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Is TEPCO Capable?
#1
Every time something like this gets announced it becomes more evident that TEPCO is not capable of managing nuclear.

31 Aug TEPCO Daily
"* When spent fuel stored in the spent fuel shared pool of Fukushima Daiichi Nuclear Power Plant in November 2013 was loaded into transport and storage casks, 4 spent fuels that have not been checked for loading are loaded Confirmed what you are doing on 30th August.

Regarding this cask, it is currently stored in the dry cask temporary storage facility, but no significant fluctuation is confirmed in the cask's inter-lid pressure, temperature and area monitor indication value after fuel loading. Spent fuel (recovered uranium fuel * ) that has not been confirmed whether loading is allowed or not is different from the uranium fuel in composition, but can be handled in the same way as ordinary uranium fuel. The future response is under consideration now. 
* Reprocessed spent fuel at the reprocessing facility, transformed and concentrated to produce molded fuel" http://www.tepco.co.jp/press/report/2017..._8981.html

And technical report:
On the error of loading uranium fuel into dry cask of Fukushima Daiichi Nuclear Power Station
August 31, 2017
August 31, 2017 TEPCO Holdings Corporation

"When loading the spent fuel stored in the spent fuel shared pool of Fukushima Daiichi Nuclear Power Plant in November 2013 into the dry cask, the spent fuel that has not been confirmed whether or not it can be loaded into the cask (recovered uranium fuel I confirmed Yesterday (August 30) that 4 people are loading ※). * Reprocessed spent fuel at reprocessing facility, transformed and concentrated to produce molded fuel

Regarding this cask, we are currently storing it in the dry cask temporary storage facility in the power plant premises, but no significant fluctuation has been confirmed in the cask lid inter-lid pressure, temperature and area monitor indication value since fuel loading Hmm. [hmm is an interesting comment in such a report].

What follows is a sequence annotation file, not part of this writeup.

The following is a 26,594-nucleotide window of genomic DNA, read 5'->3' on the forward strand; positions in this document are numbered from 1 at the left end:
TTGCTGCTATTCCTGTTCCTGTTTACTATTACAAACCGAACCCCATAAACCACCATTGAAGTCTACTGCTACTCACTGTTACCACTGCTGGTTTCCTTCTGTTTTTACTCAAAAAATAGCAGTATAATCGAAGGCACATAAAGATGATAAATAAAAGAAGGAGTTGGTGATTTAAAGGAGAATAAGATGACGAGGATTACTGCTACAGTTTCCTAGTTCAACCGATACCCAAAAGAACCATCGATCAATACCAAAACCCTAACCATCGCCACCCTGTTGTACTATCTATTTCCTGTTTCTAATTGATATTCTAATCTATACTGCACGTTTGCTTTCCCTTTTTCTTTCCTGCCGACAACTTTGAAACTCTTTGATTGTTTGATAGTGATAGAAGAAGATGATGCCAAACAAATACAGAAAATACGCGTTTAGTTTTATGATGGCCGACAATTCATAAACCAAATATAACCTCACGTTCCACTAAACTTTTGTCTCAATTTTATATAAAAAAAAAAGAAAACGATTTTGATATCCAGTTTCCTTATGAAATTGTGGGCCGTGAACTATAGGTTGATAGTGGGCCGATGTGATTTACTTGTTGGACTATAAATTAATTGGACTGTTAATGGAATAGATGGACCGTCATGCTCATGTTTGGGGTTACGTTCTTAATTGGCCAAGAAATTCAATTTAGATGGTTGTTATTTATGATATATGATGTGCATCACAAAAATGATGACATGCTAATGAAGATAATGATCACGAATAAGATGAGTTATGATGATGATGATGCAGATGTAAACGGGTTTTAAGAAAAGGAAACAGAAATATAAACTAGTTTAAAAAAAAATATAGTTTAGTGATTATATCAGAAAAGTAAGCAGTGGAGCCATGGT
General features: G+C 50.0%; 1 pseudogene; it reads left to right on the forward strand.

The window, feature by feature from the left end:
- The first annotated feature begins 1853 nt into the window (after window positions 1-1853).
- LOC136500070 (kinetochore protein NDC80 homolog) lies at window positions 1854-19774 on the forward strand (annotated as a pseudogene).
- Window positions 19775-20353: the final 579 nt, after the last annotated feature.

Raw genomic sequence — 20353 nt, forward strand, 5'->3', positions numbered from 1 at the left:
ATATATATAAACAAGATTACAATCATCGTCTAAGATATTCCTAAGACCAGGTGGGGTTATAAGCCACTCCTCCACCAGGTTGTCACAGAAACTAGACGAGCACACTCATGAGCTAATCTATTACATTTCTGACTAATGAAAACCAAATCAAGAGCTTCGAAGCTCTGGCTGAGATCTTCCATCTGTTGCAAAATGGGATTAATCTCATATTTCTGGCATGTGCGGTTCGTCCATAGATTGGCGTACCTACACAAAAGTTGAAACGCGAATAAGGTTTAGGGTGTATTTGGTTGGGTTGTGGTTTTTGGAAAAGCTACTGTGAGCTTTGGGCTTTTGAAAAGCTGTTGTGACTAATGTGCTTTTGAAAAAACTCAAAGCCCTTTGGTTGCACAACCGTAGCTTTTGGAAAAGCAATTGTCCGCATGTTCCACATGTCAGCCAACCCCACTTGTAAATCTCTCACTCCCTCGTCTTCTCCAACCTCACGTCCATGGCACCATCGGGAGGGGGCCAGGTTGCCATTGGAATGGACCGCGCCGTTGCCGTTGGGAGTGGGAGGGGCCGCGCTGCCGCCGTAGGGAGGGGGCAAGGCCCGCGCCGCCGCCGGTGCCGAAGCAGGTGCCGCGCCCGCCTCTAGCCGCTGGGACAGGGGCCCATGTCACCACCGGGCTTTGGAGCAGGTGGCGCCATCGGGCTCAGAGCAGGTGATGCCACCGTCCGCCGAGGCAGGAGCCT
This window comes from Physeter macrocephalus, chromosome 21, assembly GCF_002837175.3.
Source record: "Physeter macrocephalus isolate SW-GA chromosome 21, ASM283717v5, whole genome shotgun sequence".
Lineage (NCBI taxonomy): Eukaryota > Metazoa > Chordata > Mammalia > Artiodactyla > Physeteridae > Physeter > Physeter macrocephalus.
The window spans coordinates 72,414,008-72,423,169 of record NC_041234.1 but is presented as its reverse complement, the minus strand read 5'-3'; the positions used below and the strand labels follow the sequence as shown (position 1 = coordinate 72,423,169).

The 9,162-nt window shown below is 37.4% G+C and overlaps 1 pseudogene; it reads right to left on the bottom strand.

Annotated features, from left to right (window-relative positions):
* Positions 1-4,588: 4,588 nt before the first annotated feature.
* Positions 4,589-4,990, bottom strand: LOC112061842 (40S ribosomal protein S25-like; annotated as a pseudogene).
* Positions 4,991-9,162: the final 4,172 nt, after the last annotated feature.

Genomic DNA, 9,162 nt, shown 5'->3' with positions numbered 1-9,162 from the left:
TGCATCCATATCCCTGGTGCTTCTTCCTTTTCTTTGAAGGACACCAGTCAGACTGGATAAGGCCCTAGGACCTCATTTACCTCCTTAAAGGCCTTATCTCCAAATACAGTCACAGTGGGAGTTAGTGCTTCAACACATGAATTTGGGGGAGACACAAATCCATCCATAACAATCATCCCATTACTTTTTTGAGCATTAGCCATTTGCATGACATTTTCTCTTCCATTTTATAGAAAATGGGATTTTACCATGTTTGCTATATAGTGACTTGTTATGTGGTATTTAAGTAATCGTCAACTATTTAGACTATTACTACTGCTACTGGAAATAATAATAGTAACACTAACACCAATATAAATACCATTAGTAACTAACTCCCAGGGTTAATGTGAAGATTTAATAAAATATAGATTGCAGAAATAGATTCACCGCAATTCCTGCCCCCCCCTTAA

Although recovered uranium fuel is different in nuclear composition from normal uranium fuel, it can be handled equally.
The future response is currently under consideration and details will be announced once it is known.
For this matter, I will also explain at the interview on the progress of the medium- and long-term roadmap scheduled from 5:45 pm today." http://www.tepco.co.jp/press/mail/2017/1..._9013.html
Pia
just pm me if needed.
 
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#2
Still not inspiring any confidence, Tepco loads MOX fuel into dry cask by mistake and says it's safe so far. Hmm
"The map is not the territory that it is a map of ... the word is not the thing being referred to."
 
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#3
Is MOX what they mean when they say "Reprocessed spent fuel at reprocessing facility, transformed and concentrated to produce molded fuel" - why not just call it MOX instead of uranium?

A little history: Aug 2000 Tepco gets green light for MOX nuclear fuel https://www.japantimes.co.jp/news/2000/0...ag3KoqQxPs
Pia
just pm me if needed.
 
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#4
Quote:Although recovered uranium fuel is different in nuclear composition from normal uranium fuel, it can be handled equally.
made me think MOX and I've heard Mox referred to as reprocessed so I translate it as MOX.  

Some spent fuel from CSFP was transferred "in November 2013 into the dry cask".